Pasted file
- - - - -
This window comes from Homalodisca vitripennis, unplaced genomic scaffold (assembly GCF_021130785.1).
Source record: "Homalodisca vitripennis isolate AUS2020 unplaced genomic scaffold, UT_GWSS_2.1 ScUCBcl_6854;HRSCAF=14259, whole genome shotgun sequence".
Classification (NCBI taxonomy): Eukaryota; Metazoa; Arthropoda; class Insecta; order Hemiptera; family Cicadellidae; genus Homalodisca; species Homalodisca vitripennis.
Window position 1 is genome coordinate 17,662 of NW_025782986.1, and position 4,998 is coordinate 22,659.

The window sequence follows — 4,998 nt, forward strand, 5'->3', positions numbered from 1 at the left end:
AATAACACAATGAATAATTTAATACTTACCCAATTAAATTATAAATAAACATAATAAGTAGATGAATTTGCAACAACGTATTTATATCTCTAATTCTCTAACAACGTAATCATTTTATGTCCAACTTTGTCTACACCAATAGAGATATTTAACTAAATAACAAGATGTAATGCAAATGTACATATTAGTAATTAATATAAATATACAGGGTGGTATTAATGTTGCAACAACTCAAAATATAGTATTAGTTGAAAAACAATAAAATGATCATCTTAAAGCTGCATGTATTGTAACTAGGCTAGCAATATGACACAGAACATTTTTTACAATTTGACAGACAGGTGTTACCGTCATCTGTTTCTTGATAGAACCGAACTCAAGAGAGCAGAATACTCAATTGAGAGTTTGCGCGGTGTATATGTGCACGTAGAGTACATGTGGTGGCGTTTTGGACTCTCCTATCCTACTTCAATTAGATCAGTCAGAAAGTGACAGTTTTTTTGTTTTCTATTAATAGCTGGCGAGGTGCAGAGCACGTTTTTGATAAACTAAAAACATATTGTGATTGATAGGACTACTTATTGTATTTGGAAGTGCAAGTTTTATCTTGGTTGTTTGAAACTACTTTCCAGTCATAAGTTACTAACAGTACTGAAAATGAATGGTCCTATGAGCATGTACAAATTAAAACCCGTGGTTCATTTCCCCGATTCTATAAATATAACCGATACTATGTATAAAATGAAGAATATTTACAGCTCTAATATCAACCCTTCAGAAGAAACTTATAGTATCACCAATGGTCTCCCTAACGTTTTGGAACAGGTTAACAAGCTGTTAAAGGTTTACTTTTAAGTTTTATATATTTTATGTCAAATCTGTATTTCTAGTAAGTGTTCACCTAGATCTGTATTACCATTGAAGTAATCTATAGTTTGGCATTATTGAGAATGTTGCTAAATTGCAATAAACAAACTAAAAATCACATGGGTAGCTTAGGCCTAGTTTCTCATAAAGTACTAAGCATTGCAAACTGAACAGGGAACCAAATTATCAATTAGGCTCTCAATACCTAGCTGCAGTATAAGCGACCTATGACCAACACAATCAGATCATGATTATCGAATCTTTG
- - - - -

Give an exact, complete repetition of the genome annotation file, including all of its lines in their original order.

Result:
This window comes from Homalodisca vitripennis, unplaced genomic scaffold (assembly GCF_021130785.1).
Source record: "Homalodisca vitripennis isolate AUS2020 unplaced genomic scaffold, UT_GWSS_2.1 ScUCBcl_6854;HRSCAF=14259, whole genome shotgun sequence".
Classification (NCBI taxonomy): Eukaryota; Metazoa; Arthropoda; class Insecta; order Hemiptera; family Cicadellidae; genus Homalodisca; species Homalodisca vitripennis.
Window position 1 is genome coordinate 17,662 of NW_025782986.1, and position 4,998 is coordinate 22,659.

The window sequence follows — 4,998 nt, forward strand, 5'->3', positions numbered from 1 at the left end:
AATAACACAATGAATAATTTAATACTTACCCAATTAAATTATAAATAAACATAATAAGTAGATGAATTTGCAACAACGTATTTATATCTCTAATTCTCTAACAACGTAATCATTTTATGTCCAACTTTGTCTACACCAATAGAGATATTTAACTAAATAACAAGATGTAATGCAAATGTACATATTAGTAATTAATATAAATATACAGGGTGGTATTAATGTTGCAACAACTCAAAATATAGTATTAGTTGAAAAACAATAAAATGATCATCTTAAAGCTGCATGTATTGTAACTAGGCTAGCAATATGACACAGAACATTTTTTACAATTTGACAGACAGGTGTTACCGTCATCTGTTTCTTGATAGAACCGAACTCAAGAGAGCAGAATACTCAATTGAGAGTTTGCGCGGTGTATATGTGCACGTAGAGTACATGTGGTGGCGTTTTGGACTCTCCTATCCTACTTCAATTAGATCAGTCAGAAAGTGACAGTTTTTTTGTTTTCTATTAATAGCTGGCGAGGTGCAGAGCACGTTTTTGATAAACTAAAAACATATTGTGATTGATAGGACTACTTATTGTATTTGGAAGTGCAAGTTTTATCTTGGTTGTTTGAAACTACTTTCCAGTCATAAGTTACTAACAGTACTGAAAATGAATGGTCCTATGAGCATGTACAAATTAAAACCCGTGGTTCATTTCCCCGATTCTATAAATATAACCGATACTATGTATAAAATGAAGAATATTTACAGCTCTAATATCAACCCTTCAGAAGAAACTTATAGTATCACCAATGGTCTCCCTAACGTTTTGGAACAGGTTAACAAGCTGTTAAAGGTTTACTTTTAAGTTTTATATATTTTATGTCAAATCTGTATTTCTAGTAAGTGTTCACCTAGATCTGTATTACCATTGAAGTAATCTATAGTTTGGCATTATTGAGAATGTTGCTAAATTGCAATAAACAAACTAAAAATCACATGGGTAGCTTAGGCCTAGTTTCTCATAAAGTACTAAGCATTGCAAACTGAACAGGGAACCAAATTATCAATTAGGCTCTCAATACCTAGCTGCAGTATAAGCGACCTATGACCAACACAATCAGATCATGATTATCGAATCTTTG